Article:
Low birth weight is associated with components of the metabolic syndrome

Journal Article

The purpose of the study was to investigate the association between birth weight and number of metabolic syndrome (MetS) components in an urban Chinese cohort. Individuals (N = 2019) who were born between 1921 and 1954 at the Peking Union Medical College Hospital and who had detailed obstetric records volunteered to take part and were examined by medical personnel in a clinical setting between May 2003 and April 2005. Data of birth outcome and results on clinic examination in adulthood were analyzed using analysis of variance and multivariate ordinal regression to estimate the association between birth weight and MetS. Metabolic syndrome was defined as per the National Cholesterol Education Program Adult Treatment Panel III. The prevalence of MetS was 26.74%, whereas 55.43% of the subjects had at least 2 components of MetS. Subjects who presented with all 5 components of MetS exhibited a significantly lower birth weight and higher age, body mass index, and waist circumference at follow-up. Multivariate ordinal regression analysis revealed that, as compared with those with birth weights of 3000 to 3500 g, subjects who had birth weights of less than 2500 g were 66% more likely to develop a greater number of MetS components in adulthood (95% confidence interval, 1.18-2.34; P = .004), whereas those with birth weights between 2500 and 3000 g were 33% more likely to develop a greater number of MetS components as adults (95% confidence interval, 1.09-1.63; P = .005). The present study demonstrated the relationship between low birth weight and increased presentation of MetS components in Chinese adults. © 2010 Elsevier Inc. All rights reserved.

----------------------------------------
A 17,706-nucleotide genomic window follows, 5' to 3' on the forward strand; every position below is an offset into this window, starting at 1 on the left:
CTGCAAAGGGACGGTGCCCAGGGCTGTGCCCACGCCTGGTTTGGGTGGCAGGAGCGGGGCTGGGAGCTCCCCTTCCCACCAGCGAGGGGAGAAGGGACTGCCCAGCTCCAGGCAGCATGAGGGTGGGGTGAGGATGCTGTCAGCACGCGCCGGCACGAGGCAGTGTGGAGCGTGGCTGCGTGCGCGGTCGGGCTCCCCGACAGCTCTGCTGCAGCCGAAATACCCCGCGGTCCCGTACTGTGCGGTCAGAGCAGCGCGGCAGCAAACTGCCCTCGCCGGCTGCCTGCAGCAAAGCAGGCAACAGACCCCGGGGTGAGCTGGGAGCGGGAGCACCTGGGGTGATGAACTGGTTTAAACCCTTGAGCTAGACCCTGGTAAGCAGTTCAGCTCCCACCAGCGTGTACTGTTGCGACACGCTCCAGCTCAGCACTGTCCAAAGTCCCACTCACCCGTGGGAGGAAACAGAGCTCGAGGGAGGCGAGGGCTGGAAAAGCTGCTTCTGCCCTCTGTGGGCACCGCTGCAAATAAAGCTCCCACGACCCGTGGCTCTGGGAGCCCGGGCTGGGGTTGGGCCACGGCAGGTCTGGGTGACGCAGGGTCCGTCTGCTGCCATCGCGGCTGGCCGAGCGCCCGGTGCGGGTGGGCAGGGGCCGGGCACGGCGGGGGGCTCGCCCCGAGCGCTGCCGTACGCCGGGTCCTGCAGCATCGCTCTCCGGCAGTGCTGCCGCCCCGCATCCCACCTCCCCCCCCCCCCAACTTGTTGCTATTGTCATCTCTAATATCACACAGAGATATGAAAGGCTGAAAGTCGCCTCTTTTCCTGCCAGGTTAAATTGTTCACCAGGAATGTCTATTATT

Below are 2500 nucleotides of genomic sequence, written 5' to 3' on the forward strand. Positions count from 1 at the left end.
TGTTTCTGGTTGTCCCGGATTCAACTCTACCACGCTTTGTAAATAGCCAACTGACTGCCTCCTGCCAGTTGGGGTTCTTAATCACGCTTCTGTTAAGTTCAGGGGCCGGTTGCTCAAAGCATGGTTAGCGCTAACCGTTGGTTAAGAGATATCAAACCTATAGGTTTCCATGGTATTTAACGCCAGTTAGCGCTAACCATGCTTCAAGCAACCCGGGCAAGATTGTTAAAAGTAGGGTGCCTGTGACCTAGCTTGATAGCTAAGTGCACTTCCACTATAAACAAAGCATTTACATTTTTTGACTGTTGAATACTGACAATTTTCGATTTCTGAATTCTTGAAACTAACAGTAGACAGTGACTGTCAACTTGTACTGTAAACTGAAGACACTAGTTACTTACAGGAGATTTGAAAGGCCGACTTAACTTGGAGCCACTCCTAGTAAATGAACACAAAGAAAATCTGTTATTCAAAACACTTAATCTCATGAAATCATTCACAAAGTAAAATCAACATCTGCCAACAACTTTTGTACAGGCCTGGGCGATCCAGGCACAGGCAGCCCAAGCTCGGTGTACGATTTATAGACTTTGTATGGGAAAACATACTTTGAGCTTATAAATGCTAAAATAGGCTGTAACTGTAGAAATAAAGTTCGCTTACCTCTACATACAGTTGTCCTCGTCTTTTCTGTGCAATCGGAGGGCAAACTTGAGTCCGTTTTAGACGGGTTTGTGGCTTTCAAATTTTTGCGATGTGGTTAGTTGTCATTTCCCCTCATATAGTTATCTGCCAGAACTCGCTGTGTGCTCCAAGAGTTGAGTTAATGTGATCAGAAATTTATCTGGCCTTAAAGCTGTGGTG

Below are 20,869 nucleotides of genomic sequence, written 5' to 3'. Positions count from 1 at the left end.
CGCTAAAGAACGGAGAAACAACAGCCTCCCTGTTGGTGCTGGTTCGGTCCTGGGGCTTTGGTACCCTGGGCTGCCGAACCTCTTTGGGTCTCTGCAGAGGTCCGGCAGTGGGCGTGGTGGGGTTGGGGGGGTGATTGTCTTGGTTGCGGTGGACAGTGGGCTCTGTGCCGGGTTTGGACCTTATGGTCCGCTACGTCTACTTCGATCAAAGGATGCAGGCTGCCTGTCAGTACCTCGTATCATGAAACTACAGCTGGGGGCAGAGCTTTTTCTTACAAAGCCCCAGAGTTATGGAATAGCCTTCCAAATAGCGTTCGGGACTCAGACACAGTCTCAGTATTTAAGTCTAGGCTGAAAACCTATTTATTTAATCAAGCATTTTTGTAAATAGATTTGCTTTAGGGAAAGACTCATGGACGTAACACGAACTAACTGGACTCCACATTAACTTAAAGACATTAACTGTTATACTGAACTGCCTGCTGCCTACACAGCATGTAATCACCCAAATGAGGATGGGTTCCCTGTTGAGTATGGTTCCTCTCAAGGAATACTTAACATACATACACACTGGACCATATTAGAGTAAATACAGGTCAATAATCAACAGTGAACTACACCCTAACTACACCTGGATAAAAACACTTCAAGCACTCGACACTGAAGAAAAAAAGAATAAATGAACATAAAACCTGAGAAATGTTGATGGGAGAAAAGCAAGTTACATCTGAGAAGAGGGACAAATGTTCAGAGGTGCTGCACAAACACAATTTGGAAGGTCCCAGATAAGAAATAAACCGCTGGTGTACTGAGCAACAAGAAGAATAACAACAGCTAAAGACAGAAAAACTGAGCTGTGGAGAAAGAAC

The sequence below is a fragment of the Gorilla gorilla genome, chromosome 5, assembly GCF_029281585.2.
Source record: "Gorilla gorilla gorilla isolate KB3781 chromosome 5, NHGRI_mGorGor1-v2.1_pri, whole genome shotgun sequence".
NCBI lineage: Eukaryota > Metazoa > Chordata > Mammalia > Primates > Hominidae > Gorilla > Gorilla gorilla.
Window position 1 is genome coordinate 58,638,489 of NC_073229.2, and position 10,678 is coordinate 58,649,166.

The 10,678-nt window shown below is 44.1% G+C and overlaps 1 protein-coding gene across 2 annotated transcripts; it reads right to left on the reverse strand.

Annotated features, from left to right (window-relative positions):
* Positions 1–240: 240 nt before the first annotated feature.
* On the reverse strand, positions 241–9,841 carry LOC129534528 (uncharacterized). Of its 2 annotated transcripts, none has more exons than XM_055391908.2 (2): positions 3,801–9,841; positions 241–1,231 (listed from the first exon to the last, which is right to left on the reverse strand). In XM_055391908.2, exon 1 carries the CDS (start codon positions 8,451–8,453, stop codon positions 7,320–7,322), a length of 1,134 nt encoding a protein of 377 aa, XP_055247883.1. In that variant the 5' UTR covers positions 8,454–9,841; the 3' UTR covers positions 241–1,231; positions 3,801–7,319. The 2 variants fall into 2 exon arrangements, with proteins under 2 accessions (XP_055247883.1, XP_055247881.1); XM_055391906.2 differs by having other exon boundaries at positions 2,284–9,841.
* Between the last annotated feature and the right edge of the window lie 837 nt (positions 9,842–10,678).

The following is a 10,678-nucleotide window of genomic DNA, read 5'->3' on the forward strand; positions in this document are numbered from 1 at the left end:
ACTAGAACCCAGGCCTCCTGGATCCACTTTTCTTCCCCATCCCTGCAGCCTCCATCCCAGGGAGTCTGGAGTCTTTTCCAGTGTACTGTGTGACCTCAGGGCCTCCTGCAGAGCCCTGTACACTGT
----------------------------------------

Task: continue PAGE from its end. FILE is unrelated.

Full Text

Duke Authors

Cited Authors

  • Xiao, X; Zhang, Z-X; Li, W-H; Feng, K; Sun, Q; Cohen, HJ; Xu, T; Wang, H; Liu, A-M; Gong, X-M; Shen, Y; Yi, Z

Published Date

  • 2010

Published In

Volume / Issue

  • 59 / 9

Start / End Page

  • 1282 - 1286

PubMed ID

  • 20045533

International Standard Serial Number (ISSN)

  • 0026-0495

Digital Object Identifier (DOI)

  • 10.1016/j.metabol.2009.12.001